ELLY GRIMM • Leader & Times
There have been many documentaries and biopics I’ve watched and enjoyed throughout the years, and I’m always curious to learn about people and the more behind-the-scenes stuff on how things come about and get created.
So when I heard recently about such a film being released about the popular snack Flamin’ Hot Cheetos and its apparent creator, I admit my eyebrow raised a bit because quite frankly, how interesting could the origin story of a snack chip actually be? Well, if you take the word of the recently released “Flamin’ Hot,” it’s apparently VERY interesting. The movie is based on the memoir “A Boy, a Burrito and a Cookie: From Janitor to Executive” by Richard Montañez, and on the life stories of Montañez and his wife, Judy, the former who claimed to have invented "Flamin' Hot Cheetos."
To begin with, the movie has a lot of humor throughout, and there are multiple moments that made me laugh right out loud, particularly a few scenes where Richard imagines how conversations go between the higher-ups at Frito-Lay, which reminded me of the scenes in Marvel’s “Ant-Man” films when Luis’ character takes over the narration. The comedic timing in those scenes is done very well and done in such a way that it’s not completely over the top. Another scene I thought was particularly amusing came near the beginning when Richard’s fellow co-worker, Tony, introduces him to the different cliques at the Frito-Lay plant in a rather “Mean Girls”-esque way. So while overall not billed as a comedy movie, there are definitely plenty of moments that will elicit laughs.
I also enjoyed the cast in the movie and thought everyone did a great job. Jesse Garcia is fantastic in the lead role as Richard Montañez and does a great job showing Richard’s enthusiasm and willingness to learn about how the factory works (somewhat to the annoyance of his supervisor) as well as his stress and darker moments where he wonders how things will turn out and whether or not he’ll be able to support his family. Especially at the beginning of his job, Richard is EXACTLY like every new employee at a bigger company who’s maybe a little too peppy, but the movie also shows him maturing a little bit as he learns the ropes. I also VERY much enjoyed Annie Gonzalez as Richard’s wife, Judy, and I would definitely consider her a scene-stealer. She does a great job portraying Judy’s support of Richard throughout the snack development process but also isn’t afraid to give him a kick in the pants during the moments he needs it – as Richard’s offscreen narration so wisely says near the end of the movie, “When life gets tough, get yourself a Judy to get you through.” I also enjoyed Dennis Haysbert as Richard’s mentor, Clarence Baker, and gives him a bit of development throughout as he starts off being extremely annoyed by all of Richard’s questions and comes to respect him as a fellow employee and help him aim higher – it’s rather subtle throughout, but it’s still nice to watch. Tony Shaloub is also enjoyable as Frito-Lay CEO Roger Enrico, who makes it clear to his fellow Frito-Lay executives he actually cares about the people working for him and not so much the investors. With certain corporate CEOs in the news lately outright acting like comic book villains, it was refreshing to see one who seemingly legitimately cared about people before profits.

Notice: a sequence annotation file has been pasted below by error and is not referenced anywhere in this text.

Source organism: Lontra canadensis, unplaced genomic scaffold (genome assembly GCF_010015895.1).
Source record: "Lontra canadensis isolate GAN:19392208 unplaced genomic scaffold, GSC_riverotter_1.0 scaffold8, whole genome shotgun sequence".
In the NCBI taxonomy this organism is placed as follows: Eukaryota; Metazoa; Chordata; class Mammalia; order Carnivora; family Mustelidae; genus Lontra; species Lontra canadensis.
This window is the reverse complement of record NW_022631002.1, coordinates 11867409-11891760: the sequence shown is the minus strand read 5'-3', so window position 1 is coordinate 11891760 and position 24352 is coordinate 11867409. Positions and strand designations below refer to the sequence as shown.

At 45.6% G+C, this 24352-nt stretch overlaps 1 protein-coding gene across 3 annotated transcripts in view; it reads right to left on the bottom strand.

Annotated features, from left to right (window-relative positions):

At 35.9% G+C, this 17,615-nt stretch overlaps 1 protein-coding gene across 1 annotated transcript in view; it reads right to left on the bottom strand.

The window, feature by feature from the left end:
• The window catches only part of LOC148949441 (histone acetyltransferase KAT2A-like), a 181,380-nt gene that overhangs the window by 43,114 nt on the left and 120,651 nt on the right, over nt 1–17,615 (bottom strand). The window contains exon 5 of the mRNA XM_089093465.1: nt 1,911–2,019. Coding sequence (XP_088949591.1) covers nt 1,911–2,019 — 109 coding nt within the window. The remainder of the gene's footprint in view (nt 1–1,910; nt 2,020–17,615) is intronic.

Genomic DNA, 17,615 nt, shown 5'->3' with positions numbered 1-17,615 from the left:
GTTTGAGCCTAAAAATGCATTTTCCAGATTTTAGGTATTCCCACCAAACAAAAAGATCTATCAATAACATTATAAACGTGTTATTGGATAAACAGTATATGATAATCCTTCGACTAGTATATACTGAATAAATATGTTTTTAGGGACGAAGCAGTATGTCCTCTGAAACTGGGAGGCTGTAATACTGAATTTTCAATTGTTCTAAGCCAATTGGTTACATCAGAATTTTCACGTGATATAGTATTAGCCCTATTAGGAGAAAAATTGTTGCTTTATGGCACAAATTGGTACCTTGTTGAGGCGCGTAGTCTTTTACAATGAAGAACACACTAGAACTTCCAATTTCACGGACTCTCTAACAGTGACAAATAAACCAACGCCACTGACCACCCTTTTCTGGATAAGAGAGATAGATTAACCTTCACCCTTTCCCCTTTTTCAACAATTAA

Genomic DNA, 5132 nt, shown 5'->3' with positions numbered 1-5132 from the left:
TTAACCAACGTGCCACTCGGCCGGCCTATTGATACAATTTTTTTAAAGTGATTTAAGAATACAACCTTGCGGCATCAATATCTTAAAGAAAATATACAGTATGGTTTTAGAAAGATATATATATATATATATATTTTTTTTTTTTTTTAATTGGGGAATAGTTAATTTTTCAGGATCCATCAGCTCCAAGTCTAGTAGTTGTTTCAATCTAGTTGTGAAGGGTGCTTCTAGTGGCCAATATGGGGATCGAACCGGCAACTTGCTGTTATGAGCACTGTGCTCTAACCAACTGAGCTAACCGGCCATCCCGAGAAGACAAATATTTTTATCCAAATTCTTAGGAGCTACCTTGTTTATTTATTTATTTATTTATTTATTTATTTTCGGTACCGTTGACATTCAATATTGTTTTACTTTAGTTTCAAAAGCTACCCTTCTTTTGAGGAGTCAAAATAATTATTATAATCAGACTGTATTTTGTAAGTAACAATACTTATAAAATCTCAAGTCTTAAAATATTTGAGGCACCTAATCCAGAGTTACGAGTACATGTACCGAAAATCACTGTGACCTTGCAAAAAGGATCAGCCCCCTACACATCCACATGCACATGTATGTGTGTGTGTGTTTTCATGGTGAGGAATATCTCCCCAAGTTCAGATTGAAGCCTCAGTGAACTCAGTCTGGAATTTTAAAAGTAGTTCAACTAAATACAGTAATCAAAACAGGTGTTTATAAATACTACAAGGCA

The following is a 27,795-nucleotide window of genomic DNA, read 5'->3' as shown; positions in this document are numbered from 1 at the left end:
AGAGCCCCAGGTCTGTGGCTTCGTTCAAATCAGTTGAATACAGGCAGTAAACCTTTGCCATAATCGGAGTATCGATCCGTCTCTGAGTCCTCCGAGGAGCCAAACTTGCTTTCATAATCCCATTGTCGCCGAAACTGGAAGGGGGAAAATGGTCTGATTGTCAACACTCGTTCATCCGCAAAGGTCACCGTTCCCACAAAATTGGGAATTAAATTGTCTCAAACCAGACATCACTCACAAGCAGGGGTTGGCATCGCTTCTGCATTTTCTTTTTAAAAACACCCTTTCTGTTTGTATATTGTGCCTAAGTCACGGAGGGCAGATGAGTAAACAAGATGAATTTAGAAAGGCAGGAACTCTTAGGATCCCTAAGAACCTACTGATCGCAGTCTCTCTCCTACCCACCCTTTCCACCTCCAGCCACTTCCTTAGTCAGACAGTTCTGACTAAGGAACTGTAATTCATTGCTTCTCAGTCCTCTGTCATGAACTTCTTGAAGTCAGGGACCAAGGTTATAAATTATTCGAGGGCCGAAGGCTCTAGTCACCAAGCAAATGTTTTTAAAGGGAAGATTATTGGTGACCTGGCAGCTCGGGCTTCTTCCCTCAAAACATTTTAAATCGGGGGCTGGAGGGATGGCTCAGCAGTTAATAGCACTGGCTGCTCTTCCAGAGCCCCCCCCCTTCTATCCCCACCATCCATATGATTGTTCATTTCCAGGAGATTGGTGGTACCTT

Something else I noticed about the movie was how, in a way, it captures the immigrant experience faced by everyone who makes their way to the U.S., including the bullying/racism faced for simply being different, struggling with the immigration process, trying to find ways to support one’s family through low-end jobs, and everything else. While Montañez’s story is obviously unique to his own experiences, I guarantee there’s at least a small portion where people will relate to and say “Yep, I know how THAT feels.” And in another odd bit of a twist, the movie is as much of a story about the “snack wars” as it is an economic history lesson, as much of the story takes place in the 1980s during the Reagan years and shows how things weren’t quite so solid economically throughout the U.S. and a lot of people needed some extra help.
I also very much enjoyed the 1980s and 1990s tone and feel throughout the movie, and the scene where Richard officially makes his pitch took me straight back to elementary school with the use of the projector being used. It doesn’t really affect the movie in any way, but it was something I rather enjoyed seeing.
While I enjoyed the movie overall, there were a few aspects that could have been improved on. I felt like the movie could have dove a little deeper into the struggles that were faced when Richard is trying to launch the snack – not that it necessarily needed to be pounded out for viewers, but I feel like diving a little deeper into that would’ve elevated the movie, because the movie makes it seem like everything came just so quickly and easily, perhaps a little too much so. And because it’s Hollywood and creative liberties are taken, the movie veers rather dangerously into the usual corniness and clichés seen in similar biopics – it’s not so bad that it overwhelms the overall tone, but that’s something else that definitely could have been worked on.
Overall, I was pleasantly surprised by “Flamin’ Hot” and would give it a “B” grade. The cast performances are great, and the movie manages to balance humor and heart throughout. However, I feel like there could have been some improvements with the writing to help elevate it above the standard biopic tropes. If you’re a fan of Flamin’ Hot Cheetos, there’s a chance you’ll enjoy this movie about its apparent creator. The movie is available on Disney+.